Have you ever seen an ad that went something like this: Are you a young pastor? Are you trying to build your church and have no idea how to go about it? Worry no longer! Come to… Be honest. How would you feel? Suffice it to say that I am strongly of the opinion that there are some things that should never be taken as business.
Allow me bring it home.
Everyday, people churn out offers of training for entrepreneurs – How to be an entrepreneur, 5 things you need to know if you want to start your own startup, all you need to know to run a successful business, and other such titles. I hate lists for reasons unspecified, but more than that, I don’t think being an entrepreneur is something that can be taught. Sure, you can have mentors who guide and instruct you. Sure, you can have advice that tells you early on what pitfalls to avoid and so on, but being an entrepreneur is like being a great artist.
It has to come from the heart.
Especially nowadays, everybody sees naira notes everywhere they turn. Everyone wants to be an entrepreneur and not everyone has what it takes or knows what it requires to be that. Of course, some things can be taught and learned, like how to make a sales pitch or how to dress for a presentation. But who in the world can teach passion?
Who can teach optimism? What handout can you purchase that will instruct you on how not to give up; on how to stand up again no matter how many times you fall? What site can you go to read up on endurance and staying power?
Whoever you ask, Google or Elon Musk, the answer you’ll get will more than likely be the same – money cannot be the first thing on your mind if you’re trying to be an entrepreneur. You have to solve a problem first.
Entrepreneurship is basically ‘selfless service’ – we’ve said this before. No matter where you look, every successful startup company came in to solve a problem. They saw a need, stepped in to fill the gap and the millions rolled in. One thing we don’t hear after the explosion of a lot of these startups is just how long it took to arrive at that success; we just hear the abridged version. And because we really have no idea we start to think that if so and so did it, we can too.While that may be true, there’s something more involved in making it in business.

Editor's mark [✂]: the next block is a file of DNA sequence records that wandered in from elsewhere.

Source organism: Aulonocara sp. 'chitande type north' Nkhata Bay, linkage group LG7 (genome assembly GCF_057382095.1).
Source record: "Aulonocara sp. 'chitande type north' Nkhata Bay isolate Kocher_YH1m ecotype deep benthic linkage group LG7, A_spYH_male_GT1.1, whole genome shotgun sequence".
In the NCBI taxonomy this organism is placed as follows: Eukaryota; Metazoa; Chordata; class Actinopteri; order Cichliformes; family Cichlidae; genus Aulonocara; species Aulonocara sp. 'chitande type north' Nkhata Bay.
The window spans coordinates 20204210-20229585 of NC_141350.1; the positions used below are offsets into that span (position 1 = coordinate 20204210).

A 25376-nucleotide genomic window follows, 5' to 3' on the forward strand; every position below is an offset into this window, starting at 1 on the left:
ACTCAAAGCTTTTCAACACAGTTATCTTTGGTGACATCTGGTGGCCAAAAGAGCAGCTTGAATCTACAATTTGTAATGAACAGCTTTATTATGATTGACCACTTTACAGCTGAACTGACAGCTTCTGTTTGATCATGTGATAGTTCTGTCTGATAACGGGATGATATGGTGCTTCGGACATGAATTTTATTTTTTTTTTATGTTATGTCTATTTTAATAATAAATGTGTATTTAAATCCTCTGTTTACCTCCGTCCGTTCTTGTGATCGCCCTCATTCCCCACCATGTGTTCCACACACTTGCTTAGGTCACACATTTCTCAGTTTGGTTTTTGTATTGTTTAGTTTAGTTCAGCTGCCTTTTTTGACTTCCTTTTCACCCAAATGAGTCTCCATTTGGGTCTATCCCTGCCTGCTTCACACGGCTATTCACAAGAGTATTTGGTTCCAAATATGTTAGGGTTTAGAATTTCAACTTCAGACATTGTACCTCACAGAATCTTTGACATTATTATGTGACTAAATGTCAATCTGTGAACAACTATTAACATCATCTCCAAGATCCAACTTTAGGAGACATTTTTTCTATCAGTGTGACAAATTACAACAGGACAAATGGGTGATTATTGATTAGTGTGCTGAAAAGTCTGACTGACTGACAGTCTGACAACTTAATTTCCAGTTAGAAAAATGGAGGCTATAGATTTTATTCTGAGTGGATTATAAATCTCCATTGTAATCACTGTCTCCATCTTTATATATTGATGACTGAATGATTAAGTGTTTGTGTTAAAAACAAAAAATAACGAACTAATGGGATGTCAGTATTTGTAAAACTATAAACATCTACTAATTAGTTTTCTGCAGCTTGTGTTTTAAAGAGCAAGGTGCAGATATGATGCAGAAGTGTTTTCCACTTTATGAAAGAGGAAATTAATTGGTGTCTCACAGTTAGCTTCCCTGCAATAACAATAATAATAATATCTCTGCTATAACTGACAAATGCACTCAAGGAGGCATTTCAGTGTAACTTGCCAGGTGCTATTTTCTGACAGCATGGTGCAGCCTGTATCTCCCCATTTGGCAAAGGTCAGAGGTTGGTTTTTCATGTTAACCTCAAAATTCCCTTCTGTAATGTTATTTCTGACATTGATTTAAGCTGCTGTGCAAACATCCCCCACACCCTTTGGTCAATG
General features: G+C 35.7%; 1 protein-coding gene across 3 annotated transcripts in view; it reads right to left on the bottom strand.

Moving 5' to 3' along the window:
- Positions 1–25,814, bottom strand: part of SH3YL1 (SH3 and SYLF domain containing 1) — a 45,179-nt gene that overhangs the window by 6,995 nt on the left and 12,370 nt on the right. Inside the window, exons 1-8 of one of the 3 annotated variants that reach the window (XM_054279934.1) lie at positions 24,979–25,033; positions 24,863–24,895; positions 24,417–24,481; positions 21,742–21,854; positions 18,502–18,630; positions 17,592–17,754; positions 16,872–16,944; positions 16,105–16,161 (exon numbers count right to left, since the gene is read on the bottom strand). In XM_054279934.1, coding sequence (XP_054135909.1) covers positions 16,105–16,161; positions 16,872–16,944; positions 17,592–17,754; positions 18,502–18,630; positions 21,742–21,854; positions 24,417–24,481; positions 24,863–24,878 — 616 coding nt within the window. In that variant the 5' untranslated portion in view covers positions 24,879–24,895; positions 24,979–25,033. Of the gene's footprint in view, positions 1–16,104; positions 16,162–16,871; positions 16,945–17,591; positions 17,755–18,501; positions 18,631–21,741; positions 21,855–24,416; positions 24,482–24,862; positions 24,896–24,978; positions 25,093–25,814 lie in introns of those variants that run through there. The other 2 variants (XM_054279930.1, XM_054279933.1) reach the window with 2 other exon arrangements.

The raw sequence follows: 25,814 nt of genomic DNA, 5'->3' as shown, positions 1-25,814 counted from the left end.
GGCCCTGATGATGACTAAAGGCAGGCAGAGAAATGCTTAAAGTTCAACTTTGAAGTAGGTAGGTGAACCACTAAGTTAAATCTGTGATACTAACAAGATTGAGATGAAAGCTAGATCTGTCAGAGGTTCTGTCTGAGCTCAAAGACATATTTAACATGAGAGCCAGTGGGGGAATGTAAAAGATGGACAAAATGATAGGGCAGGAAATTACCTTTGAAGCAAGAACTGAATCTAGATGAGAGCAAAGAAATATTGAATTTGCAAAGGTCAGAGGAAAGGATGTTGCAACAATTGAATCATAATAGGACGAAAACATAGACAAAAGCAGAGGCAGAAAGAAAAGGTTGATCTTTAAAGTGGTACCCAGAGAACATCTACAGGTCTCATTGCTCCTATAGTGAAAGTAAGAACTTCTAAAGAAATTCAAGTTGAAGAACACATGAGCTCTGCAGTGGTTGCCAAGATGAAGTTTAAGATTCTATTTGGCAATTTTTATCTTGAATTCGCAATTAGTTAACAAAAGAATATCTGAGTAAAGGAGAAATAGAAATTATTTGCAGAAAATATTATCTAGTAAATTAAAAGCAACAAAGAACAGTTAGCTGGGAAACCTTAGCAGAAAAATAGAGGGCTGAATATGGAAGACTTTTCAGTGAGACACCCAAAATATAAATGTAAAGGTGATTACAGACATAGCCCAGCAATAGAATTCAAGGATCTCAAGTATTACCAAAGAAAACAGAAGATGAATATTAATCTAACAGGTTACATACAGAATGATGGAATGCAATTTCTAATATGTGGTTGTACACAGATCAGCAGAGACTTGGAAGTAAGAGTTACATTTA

And that’s one problem with a number of lectures and seminars and classes and workshops – ‘success’ is treated and discussed as some 1+2+3 formula; do this and this and this and you’ll be successful. If that was all it took, if it was as simple and straightforward as that, everybody would be doing it.
Every entrepreneur must first be self-discovered. In other words, they must know who they are and what drives them. They must be so convinced about these things; nobody must be able to change their minds about them. In the midst of this self-discovery will come the finding of passion, a dream so vibrant it keeps the person awake at night. Because it is his passion, he will understand it better than most – and therefore understand the problems that plague that endeavour.
For example, Okada Books is the brainchild of writer Ikechukwu Ofili, the author of How Stupidity Saved My Lifeand other books with similar funny titles. Because he is a writer, he decided to create a platform where authors can easily sell their books and readers can easily consume said books.
Passion+Problem+Solution = startup.
Even I know it’s not as simple as I stated above – but it’s a place to start. You look to convert your passion into a business, you must know you are not alone. And because of that, you must look to how you will solve the issues facing that particular passion of yours. If you can solve them successfully, you have a startup. Or maybe that depends on what exactly your passion is. But you get the point.
So, at least for the moment, don’t invest in seminars and workshops – at least not until you know what your passion is. Knowing that will even be useful in helping you make a choice of what workshop to go for.
Google as much as you want; that cannot help you find yourself. Only you can do that.